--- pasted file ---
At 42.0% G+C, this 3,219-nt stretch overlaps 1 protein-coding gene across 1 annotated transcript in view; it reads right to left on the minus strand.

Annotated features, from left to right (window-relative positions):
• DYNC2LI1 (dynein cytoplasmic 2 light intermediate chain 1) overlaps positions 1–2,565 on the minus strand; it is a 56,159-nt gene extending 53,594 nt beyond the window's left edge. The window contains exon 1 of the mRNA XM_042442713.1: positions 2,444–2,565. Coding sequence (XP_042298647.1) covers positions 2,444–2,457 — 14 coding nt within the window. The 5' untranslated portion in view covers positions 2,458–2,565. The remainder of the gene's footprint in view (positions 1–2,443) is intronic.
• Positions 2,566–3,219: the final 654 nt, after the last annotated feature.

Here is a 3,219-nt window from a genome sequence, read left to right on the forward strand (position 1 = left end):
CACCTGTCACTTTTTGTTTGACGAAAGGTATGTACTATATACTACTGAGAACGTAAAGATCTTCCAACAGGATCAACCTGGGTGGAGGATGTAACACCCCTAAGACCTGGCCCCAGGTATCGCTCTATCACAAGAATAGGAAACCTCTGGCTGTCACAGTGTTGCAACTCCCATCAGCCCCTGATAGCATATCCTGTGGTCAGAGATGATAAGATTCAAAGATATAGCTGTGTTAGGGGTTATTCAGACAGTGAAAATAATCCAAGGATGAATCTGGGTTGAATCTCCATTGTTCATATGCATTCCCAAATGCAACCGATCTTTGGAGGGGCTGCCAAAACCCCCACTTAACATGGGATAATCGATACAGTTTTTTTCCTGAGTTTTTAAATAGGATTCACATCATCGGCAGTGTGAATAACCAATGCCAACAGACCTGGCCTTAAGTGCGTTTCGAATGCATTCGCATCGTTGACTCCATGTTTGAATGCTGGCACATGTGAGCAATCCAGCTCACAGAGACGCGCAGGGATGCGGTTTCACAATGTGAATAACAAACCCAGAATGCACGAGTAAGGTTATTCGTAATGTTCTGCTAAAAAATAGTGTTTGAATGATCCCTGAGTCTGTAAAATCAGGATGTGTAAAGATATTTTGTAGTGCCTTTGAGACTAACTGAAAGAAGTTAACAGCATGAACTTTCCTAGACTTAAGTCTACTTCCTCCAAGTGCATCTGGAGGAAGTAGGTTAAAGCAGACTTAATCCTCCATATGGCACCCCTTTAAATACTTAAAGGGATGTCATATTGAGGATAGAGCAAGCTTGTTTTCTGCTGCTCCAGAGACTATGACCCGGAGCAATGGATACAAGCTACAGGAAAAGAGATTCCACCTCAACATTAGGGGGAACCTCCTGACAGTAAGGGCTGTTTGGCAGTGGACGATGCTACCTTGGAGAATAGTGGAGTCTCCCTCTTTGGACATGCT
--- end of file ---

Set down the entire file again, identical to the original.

At 42.0% G+C, this 3,219-nt stretch overlaps 1 protein-coding gene across 1 annotated transcript in view; it reads right to left on the minus strand.

Annotated features, from left to right (window-relative positions):
• DYNC2LI1 (dynein cytoplasmic 2 light intermediate chain 1) overlaps positions 1–2,565 on the minus strand; it is a 56,159-nt gene extending 53,594 nt beyond the window's left edge. The window contains exon 1 of the mRNA XM_042442713.1: positions 2,444–2,565. Coding sequence (XP_042298647.1) covers positions 2,444–2,457 — 14 coding nt within the window. The 5' untranslated portion in view covers positions 2,458–2,565. The remainder of the gene's footprint in view (positions 1–2,443) is intronic.
• Positions 2,566–3,219: the final 654 nt, after the last annotated feature.

Here is a 3,219-nt window from a genome sequence, read left to right on the forward strand (position 1 = left end):
CACCTGTCACTTTTTGTTTGACGAAAGGTATGTACTATATACTACTGAGAACGTAAAGATCTTCCAACAGGATCAACCTGGGTGGAGGATGTAACACCCCTAAGACCTGGCCCCAGGTATCGCTCTATCACAAGAATAGGAAACCTCTGGCTGTCACAGTGTTGCAACTCCCATCAGCCCCTGATAGCATATCCTGTGGTCAGAGATGATAAGATTCAAAGATATAGCTGTGTTAGGGGTTATTCAGACAGTGAAAATAATCCAAGGATGAATCTGGGTTGAATCTCCATTGTTCATATGCATTCCCAAATGCAACCGATCTTTGGAGGGGCTGCCAAAACCCCCACTTAACATGGGATAATCGATACAGTTTTTTTCCTGAGTTTTTAAATAGGATTCACATCATCGGCAGTGTGAATAACCAATGCCAACAGACCTGGCCTTAAGTGCGTTTCGAATGCATTCGCATCGTTGACTCCATGTTTGAATGCTGGCACATGTGAGCAATCCAGCTCACAGAGACGCGCAGGGATGCGGTTTCACAATGTGAATAACAAACCCAGAATGCACGAGTAAGGTTATTCGTAATGTTCTGCTAAAAAATAGTGTTTGAATGATCCCTGAGTCTGTAAAATCAGGATGTGTAAAGATATTTTGTAGTGCCTTTGAGACTAACTGAAAGAAGTTAACAGCATGAACTTTCCTAGACTTAAGTCTACTTCCTCCAAGTGCATCTGGAGGAAGTAGGTTAAAGCAGACTTAATCCTCCATATGGCACCCCTTTAAATACTTAAAGGGATGTCATATTGAGGATAGAGCAAGCTTGTTTTCTGCTGCTCCAGAGACTATGACCCGGAGCAATGGATACAAGCTACAGGAAAAGAGATTCCACCTCAACATTAGGGGGAACCTCCTGACAGTAAGGGCTGTTTGGCAGTGGACGATGCTACCTTGGAGAATAGTGGAGTCTCCCTCTTTGGACATGCT